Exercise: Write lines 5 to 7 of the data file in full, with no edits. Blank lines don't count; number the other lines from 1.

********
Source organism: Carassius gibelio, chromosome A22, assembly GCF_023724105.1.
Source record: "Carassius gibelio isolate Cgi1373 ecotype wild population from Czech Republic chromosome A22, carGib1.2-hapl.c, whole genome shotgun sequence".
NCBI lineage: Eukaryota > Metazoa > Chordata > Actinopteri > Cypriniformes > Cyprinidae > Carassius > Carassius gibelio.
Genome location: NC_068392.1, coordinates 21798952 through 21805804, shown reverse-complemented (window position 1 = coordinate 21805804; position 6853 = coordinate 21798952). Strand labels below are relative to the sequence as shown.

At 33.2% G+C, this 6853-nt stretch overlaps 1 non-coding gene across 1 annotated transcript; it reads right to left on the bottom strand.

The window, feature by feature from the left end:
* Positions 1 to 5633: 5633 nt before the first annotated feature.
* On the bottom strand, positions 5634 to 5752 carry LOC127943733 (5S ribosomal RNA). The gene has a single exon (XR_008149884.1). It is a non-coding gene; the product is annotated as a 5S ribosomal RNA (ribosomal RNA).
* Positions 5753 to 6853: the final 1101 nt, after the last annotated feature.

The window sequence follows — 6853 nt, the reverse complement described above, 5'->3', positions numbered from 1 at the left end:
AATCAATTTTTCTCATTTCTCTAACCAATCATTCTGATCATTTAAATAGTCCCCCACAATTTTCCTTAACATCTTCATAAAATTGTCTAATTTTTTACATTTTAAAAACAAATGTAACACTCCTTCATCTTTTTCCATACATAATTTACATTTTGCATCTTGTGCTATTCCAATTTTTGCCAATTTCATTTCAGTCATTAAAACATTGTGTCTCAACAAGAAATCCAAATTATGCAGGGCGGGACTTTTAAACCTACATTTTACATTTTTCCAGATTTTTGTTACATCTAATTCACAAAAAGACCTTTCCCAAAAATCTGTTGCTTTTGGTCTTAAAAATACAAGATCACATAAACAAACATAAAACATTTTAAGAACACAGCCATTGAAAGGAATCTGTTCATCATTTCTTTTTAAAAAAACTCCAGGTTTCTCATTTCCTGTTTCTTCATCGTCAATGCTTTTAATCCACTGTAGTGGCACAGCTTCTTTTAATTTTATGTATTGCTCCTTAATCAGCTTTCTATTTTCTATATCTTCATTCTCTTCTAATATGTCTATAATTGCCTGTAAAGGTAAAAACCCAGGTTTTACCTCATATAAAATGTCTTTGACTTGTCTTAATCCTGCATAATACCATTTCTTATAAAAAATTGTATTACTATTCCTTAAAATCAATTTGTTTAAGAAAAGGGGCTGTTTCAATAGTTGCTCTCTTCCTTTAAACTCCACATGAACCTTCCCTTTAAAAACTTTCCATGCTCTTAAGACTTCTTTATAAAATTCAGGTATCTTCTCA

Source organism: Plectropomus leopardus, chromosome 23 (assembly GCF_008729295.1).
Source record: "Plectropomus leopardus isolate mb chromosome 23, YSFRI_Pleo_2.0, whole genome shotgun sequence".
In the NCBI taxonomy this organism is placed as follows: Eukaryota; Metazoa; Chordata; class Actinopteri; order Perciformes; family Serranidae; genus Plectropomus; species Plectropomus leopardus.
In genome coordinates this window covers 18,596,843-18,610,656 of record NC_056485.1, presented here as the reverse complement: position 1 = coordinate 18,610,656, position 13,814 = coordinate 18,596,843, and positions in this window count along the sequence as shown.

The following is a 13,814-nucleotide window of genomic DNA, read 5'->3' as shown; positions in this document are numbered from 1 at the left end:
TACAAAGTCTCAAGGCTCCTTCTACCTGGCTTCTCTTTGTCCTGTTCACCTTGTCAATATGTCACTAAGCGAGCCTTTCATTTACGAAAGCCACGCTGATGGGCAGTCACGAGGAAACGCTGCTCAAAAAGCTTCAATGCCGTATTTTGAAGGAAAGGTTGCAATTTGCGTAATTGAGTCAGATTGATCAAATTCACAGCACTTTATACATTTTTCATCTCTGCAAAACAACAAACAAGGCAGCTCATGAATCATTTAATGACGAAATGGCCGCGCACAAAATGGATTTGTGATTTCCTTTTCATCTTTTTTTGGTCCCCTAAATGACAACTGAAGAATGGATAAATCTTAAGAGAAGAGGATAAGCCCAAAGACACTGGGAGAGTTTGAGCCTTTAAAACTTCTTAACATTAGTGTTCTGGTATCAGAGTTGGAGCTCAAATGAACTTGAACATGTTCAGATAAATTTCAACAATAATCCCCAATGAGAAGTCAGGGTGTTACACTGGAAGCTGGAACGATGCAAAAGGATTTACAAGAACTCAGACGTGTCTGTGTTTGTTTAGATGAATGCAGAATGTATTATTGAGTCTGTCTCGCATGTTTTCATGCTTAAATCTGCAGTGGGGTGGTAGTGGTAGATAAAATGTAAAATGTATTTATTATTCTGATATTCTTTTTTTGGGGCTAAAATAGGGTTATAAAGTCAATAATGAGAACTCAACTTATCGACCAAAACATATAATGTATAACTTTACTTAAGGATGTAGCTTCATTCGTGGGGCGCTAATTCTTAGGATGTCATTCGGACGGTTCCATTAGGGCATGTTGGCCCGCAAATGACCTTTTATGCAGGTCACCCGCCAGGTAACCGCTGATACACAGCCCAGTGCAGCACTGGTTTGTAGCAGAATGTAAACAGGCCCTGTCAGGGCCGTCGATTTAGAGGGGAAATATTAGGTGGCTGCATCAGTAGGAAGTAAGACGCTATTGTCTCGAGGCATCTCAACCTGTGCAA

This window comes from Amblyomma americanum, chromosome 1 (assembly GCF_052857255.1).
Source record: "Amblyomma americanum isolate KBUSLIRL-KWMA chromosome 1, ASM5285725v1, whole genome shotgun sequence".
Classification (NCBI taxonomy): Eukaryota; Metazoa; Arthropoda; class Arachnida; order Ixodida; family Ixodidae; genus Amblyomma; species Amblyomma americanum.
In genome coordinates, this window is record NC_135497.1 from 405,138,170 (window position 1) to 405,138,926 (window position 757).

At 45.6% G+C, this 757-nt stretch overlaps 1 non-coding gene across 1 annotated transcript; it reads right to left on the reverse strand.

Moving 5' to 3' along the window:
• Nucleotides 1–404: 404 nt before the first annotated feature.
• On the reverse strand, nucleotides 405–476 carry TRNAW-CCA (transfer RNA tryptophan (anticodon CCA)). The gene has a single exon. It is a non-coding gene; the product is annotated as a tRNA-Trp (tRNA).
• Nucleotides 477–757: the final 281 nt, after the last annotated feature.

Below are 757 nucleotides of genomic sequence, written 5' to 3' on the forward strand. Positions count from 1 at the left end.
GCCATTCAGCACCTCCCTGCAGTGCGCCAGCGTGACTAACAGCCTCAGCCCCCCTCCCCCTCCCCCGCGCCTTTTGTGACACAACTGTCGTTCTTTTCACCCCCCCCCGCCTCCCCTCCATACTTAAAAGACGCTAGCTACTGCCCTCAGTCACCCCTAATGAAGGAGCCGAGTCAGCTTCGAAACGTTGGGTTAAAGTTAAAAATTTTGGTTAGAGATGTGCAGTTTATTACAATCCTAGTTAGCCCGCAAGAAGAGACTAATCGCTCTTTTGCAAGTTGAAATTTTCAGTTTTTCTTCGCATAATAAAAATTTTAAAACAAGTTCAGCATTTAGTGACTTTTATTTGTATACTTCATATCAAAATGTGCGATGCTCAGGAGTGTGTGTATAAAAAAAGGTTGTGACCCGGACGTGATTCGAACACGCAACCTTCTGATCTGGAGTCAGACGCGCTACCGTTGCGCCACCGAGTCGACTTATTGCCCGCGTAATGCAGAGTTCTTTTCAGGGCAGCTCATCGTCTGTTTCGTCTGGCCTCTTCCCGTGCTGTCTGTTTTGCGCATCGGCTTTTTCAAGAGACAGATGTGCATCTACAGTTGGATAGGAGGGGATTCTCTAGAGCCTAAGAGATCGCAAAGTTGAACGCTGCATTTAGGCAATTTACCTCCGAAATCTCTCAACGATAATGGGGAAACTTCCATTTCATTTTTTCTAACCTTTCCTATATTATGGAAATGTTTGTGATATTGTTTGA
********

At 33.2% G+C, this 6853-nt stretch overlaps 1 non-coding gene across 1 annotated transcript; it reads right to left on the bottom strand.

The window, feature by feature from the left end:
* Positions 1 to 5633: 5633 nt before the first annotated feature.